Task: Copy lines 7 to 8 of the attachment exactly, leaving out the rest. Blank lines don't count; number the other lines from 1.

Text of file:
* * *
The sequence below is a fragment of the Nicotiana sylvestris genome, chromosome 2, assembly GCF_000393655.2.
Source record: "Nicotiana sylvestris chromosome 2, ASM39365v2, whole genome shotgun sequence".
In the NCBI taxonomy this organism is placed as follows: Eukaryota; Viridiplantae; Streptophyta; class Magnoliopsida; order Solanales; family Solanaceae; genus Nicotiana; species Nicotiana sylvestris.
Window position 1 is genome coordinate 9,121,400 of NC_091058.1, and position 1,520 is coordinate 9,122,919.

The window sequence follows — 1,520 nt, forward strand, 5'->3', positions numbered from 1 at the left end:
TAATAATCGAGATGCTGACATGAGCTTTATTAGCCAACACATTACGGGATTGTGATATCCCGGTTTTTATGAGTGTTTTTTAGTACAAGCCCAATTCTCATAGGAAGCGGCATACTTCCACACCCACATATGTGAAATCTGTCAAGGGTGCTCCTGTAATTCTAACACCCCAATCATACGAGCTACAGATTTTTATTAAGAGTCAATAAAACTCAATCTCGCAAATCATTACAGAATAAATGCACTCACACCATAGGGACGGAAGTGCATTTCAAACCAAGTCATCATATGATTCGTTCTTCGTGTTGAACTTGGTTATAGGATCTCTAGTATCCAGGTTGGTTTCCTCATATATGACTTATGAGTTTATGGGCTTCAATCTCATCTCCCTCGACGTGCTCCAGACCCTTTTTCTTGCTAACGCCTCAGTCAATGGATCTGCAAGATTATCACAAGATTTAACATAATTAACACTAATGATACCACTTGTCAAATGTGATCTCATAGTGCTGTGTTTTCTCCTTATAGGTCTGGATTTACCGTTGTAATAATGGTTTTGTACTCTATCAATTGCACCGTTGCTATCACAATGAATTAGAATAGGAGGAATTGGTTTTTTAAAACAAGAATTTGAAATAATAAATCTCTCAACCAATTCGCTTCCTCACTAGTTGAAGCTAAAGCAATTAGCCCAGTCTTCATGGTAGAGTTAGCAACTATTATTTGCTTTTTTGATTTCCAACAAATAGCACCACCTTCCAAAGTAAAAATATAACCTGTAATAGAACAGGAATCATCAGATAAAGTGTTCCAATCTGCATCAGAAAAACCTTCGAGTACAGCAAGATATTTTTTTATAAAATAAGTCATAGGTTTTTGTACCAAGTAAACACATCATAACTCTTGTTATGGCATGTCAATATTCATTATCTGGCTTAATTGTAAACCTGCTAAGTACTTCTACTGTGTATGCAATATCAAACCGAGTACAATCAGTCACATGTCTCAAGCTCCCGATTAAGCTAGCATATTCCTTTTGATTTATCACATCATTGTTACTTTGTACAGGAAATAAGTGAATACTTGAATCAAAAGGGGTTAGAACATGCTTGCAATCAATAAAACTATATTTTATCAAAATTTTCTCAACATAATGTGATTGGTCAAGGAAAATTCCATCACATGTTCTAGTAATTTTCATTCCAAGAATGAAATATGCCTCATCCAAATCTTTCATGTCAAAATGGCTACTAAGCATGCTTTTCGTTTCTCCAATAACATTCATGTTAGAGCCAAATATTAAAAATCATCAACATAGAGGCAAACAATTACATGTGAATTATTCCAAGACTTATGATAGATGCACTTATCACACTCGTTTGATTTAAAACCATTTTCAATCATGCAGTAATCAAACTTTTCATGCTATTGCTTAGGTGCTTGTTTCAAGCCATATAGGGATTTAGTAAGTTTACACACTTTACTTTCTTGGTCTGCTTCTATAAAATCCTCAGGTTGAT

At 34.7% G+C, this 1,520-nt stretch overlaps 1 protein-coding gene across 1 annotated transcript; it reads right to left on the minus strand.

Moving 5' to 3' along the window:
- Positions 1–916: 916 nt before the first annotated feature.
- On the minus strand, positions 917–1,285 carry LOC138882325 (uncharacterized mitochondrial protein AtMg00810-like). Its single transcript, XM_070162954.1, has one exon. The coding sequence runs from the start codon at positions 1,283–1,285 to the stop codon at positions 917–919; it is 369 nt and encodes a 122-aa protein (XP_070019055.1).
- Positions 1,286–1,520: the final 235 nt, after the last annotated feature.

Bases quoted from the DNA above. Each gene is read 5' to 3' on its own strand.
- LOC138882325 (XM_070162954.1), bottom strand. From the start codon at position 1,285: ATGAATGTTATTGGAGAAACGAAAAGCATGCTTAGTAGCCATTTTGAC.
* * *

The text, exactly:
At 34.7% G+C, this 1,520-nt stretch overlaps 1 protein-coding gene across 1 annotated transcript; it reads right to left on the minus strand.

Moving 5' to 3' along the window: